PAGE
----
1) My children might suffer
Hands up if you have honestly never ever looked at your mum and thought ‘Its YOUR fault that XXX happened to me’ or ‘Its because of YOU that I haven’t XXXX.’
And do you remember how, as a teenager, nothing your mum ever did was right? If she spoke, what she said was wrong, if she worked, you wanted her at home, if she was at home, you just wished she wasn’t hanging around the whole bloody time.
So the school of thought that I subscribe to is that at some point, no matter what you do, your children will blame you for it. That is a fact of life. But against this backdrop, just as you most likely ‘got over’ the things you blamed your mum for and at some point realised she was just trying to do her best, your children will in turn ‘get over’ their gripes with you.
Perhaps most importantly, experts say that happy mums make for happy children, so it follows that if you have a burning ambition to do something, to create something, to be someone, but you don’t go for it because you’re worried that your children will suffer, then you won’t be happy. And that is ultimately what might cause them to suffer.
2) Noone takes me seriously now I’m a mum
I’m at a parenthood stage now where the ‘me’ before parenthood seems like a different person to the ‘me’ now. I can’t remember how I used to spend my time when I didn’t have the constant demand of two little ones.
So the idea of putting yourself out there with a new business, a new product or a service at the same time as coming to terms with what can feel like a new identity is nerve racking. Add in the worry of what to do if you have to cancel a meeting because your child is sick and how unprofessional you’ll look when you open up your handbag in front of colleagues and a dummy falls out (happens to me all the time) and it’s easy to understand why many people give up before they even start.
But this is more about your beliefs, than about anyone else’s. Because the circle of life dictates that once you get past a certain age, most people will be parents. There’s actually nothing new or that interesting about the fact you’re a mum. And in fact, being a fellow parent, even in business, can be a great platform to bond on, or open up conversation about.
Obviously if you’re at a professional meeting, keep things brief, and don’t witter on about your children for long, but everyone likes to see a ‘human’ side to people they meet professionally and so there’s no need to pretend you haven’t got children. You are a mum, but you’ve also got a business proposition to talk about. You can be taken seriously at both.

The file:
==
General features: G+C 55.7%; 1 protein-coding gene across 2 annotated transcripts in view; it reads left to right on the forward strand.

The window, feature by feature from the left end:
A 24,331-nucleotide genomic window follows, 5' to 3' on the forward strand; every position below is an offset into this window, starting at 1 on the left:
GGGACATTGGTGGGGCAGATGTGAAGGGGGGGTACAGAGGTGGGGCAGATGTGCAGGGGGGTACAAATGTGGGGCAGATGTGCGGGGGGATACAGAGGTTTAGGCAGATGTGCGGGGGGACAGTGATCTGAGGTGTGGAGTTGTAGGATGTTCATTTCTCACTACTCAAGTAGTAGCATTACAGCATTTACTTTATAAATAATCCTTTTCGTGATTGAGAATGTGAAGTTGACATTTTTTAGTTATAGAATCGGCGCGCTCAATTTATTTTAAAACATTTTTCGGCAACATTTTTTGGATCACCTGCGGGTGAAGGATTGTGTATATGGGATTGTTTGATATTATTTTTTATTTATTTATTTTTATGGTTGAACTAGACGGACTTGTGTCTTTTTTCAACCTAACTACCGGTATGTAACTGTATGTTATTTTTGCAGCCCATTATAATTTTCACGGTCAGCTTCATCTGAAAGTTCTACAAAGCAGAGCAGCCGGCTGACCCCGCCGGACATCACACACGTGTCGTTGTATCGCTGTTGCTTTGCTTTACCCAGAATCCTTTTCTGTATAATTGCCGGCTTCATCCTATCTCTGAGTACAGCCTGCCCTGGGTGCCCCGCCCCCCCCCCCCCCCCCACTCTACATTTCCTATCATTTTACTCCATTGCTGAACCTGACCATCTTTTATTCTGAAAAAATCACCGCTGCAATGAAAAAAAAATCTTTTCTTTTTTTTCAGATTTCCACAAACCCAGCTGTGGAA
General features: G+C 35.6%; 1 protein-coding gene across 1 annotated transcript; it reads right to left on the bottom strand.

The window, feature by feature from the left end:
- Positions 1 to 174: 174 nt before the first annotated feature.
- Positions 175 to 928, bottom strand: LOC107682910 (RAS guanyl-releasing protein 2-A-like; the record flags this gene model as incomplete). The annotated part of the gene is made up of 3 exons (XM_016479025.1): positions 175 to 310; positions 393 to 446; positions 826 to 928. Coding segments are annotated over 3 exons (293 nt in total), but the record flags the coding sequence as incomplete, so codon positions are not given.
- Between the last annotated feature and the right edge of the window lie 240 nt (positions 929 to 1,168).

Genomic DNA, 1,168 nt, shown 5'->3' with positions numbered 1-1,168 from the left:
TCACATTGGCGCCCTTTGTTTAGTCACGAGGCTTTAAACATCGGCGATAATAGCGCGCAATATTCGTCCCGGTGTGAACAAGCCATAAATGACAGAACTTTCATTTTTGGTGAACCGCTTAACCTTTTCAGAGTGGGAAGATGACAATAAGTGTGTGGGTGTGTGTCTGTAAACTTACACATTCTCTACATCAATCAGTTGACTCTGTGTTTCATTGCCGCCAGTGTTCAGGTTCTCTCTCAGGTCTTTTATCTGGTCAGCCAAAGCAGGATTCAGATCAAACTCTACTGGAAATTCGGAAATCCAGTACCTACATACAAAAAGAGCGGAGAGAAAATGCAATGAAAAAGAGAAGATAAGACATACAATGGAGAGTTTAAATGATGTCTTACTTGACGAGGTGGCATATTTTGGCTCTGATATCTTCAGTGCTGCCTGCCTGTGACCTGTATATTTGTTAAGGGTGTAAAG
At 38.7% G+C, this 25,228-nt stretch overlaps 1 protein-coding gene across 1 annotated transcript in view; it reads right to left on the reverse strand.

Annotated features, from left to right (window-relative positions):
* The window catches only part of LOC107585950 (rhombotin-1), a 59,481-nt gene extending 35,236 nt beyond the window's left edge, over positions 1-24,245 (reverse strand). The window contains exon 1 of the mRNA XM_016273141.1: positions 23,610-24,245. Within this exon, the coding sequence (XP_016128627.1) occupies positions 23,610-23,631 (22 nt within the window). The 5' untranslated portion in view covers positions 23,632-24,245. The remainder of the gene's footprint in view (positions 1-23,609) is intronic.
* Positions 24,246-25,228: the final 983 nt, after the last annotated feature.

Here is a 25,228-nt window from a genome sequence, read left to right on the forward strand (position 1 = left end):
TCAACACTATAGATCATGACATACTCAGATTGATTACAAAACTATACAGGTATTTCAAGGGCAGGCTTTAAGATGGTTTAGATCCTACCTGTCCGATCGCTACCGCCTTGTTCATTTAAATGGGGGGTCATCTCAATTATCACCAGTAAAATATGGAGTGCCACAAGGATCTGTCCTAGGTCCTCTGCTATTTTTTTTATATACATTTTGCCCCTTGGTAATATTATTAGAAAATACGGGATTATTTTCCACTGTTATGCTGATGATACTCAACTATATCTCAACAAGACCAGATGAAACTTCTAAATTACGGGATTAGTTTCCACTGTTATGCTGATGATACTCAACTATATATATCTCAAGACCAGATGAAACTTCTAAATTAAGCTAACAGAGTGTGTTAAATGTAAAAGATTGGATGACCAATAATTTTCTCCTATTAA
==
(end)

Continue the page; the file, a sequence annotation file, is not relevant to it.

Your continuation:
3) My kids have fried my brain
A couple of years ago, a study found that baby brain is actually real – and apparently an evolutionary development aimed at forcing mums to focus on the needs to their baby.
But that said, other research says we only ever use 10 per cent of our brains’ capacity. Even taking baby brain into consideration, that means you still actually have more, not less, brain power at your disposal. So use it.
4) I’m too tired
We all know the relentless, indescribable type of tiredness that comes with being a parent and tediously, doesn’t seem to ease with sleep. It’s caused by relentless broken nights and early mornings, plus the endless juggling of the minutiae of small people’s lives (when are the jabs due, must remember to take school book back tomorrow, must synch Leapfrog Learn to Read pen with laptop, handwriting practise – aaarrrgggghh). Sometimes I think it would be less tiring to run a marathon.
But equally, people without kids are tired too. Tiredness has become a bit of a national pleasure, a competition of who is a ‘bit more tired’ than who. And the bottom line is, no one ever died of tiredness. It can’t kill you.
Using tiredness as an excuse is just, well, boring. You do feel tired. You will feel tired. So do I! So does everyone else. Change your diet, do a bit more exercise if you want. Otherwise, accept it.
You’re alive, that’s what matters. Imagine how you’ll feel on your deathbed when you witter ‘I could have done more with my business but I was too tired.’ In the shadow of eternal sleep, that might seem not such a stumbling block after all.